Harold Brooks then had a talk about ingredients of soundings, where it became obvious that especially the forecast of severe wind gusts is rather difficult. However, the hail threat for example is dictated mainly by CAPE but also for a lesser degree by shear. Many more interesting results were presented.The other part of the presentation was about verification and evaluation, where very interesting questions were raised, how and why verifications are needed.


During the afternoon hours nowcasting was performed for SW Spain and Portugal, where stronger thunderstorms developed. The other group prepared Day 3 to 5 outlooks, which become increasingly more interesting regarding a more widespread risk for organized thunderstorms over parts of CNTRL Europe.  Sadly this activity will occur beyond our testbed week.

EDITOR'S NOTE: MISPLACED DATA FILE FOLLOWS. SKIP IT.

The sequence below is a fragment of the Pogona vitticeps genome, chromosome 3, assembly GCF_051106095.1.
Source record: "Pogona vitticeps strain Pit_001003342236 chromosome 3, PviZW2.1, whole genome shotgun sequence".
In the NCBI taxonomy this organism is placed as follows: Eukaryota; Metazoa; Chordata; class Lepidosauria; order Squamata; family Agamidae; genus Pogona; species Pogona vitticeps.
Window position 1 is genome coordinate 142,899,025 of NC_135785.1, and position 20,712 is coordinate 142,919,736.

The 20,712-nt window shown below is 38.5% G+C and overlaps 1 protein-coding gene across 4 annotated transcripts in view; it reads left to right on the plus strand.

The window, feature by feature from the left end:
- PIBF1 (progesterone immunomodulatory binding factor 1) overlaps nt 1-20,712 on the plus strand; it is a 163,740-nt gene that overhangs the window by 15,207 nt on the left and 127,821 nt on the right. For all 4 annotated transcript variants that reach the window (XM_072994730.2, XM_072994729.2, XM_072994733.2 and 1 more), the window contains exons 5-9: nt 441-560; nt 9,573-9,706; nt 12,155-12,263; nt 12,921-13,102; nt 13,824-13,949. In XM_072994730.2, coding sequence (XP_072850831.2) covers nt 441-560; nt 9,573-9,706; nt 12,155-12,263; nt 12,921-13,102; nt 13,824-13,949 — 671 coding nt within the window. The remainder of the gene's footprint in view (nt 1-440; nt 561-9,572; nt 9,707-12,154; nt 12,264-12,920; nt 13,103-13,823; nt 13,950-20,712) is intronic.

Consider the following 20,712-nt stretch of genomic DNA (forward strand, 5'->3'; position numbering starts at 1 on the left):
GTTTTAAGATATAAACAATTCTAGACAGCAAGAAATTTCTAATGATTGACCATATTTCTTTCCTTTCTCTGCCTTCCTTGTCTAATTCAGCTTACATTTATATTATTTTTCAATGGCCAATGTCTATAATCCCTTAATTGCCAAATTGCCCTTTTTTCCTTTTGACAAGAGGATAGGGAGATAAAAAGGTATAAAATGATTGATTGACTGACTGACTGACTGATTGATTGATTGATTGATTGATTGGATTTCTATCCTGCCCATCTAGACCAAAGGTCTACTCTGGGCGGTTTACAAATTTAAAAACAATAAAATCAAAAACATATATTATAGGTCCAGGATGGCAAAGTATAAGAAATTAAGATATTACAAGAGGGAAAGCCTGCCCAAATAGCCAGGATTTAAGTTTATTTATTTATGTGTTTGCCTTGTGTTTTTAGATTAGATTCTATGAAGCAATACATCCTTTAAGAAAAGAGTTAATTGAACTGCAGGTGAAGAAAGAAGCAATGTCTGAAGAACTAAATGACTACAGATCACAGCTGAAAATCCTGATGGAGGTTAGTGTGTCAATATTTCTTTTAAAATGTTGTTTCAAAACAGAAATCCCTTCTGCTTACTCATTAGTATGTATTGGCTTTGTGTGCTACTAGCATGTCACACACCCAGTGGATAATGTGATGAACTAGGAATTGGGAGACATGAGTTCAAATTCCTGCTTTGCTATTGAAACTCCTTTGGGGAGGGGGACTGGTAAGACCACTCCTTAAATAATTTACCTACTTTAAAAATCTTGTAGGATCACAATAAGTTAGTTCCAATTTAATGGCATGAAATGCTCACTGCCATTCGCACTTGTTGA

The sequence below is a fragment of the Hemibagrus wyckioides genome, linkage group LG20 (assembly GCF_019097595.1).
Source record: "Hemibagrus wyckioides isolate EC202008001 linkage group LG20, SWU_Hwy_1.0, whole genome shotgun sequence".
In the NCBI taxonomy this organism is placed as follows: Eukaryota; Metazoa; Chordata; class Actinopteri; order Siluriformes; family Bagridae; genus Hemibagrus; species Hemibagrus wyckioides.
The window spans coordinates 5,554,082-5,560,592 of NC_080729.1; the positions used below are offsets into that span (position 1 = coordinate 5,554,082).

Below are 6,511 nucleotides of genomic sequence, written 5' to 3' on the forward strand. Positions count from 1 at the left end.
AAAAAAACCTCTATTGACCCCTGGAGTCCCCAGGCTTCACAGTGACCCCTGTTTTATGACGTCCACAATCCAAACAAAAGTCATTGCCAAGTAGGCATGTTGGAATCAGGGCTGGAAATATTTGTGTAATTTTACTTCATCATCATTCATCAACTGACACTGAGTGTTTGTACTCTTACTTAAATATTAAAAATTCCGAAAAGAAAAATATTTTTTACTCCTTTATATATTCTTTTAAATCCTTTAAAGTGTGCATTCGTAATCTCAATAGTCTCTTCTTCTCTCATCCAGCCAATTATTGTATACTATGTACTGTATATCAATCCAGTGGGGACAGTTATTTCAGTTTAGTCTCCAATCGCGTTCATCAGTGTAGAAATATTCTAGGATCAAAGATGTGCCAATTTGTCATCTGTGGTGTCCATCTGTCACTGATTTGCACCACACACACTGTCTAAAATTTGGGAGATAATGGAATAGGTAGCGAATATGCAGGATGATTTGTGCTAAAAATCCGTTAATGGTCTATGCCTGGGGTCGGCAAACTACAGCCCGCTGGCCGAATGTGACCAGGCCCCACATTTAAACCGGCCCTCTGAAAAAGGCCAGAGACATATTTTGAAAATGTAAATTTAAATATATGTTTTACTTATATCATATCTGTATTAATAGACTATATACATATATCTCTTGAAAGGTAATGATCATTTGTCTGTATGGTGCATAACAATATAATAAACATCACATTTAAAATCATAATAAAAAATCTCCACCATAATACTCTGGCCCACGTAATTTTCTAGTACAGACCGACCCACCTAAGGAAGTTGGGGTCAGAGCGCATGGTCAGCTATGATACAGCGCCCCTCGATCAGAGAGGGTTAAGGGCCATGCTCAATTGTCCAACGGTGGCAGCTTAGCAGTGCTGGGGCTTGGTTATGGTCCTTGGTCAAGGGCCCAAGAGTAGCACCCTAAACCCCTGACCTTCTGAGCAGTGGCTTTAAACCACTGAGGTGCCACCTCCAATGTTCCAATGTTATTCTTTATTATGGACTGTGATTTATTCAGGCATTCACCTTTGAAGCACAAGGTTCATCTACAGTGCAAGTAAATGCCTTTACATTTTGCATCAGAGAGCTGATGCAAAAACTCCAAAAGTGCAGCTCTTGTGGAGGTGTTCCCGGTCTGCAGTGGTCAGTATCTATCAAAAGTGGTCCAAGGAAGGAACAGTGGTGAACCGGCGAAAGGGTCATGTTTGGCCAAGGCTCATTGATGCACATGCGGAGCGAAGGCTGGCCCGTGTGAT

Working in the field and the third day

On Tuesday, we had the chance to witness the development of a few thunderstorms next to Vienna Neustadt. During the nowcasting session it became obvious that numerous strong to severe thunderstorms would evolve over the mountains. They slowly moved off to the east/southeast and therefore passed just to the south of Vienna Neustadt. What could be better than verifying our forecast in real nature? Hence we took our cars and drove a few miles to the southwest of Vienna-Neustadt.


There was a lot of discussions which storm to take and if the large hail risk, which was forecast by the Day 1 group, would verify (important for those who took their own cars for chasing ). We finally intercepted a severe storm which produced large hail with more than 3 cm in diameter to our west (ESWD report), before weakening. Still a strong downpour of rain occurred. Also, a small funnel cloud was observed in the outflow of that thunderstorm (along the base of the upper most cumulus cloud).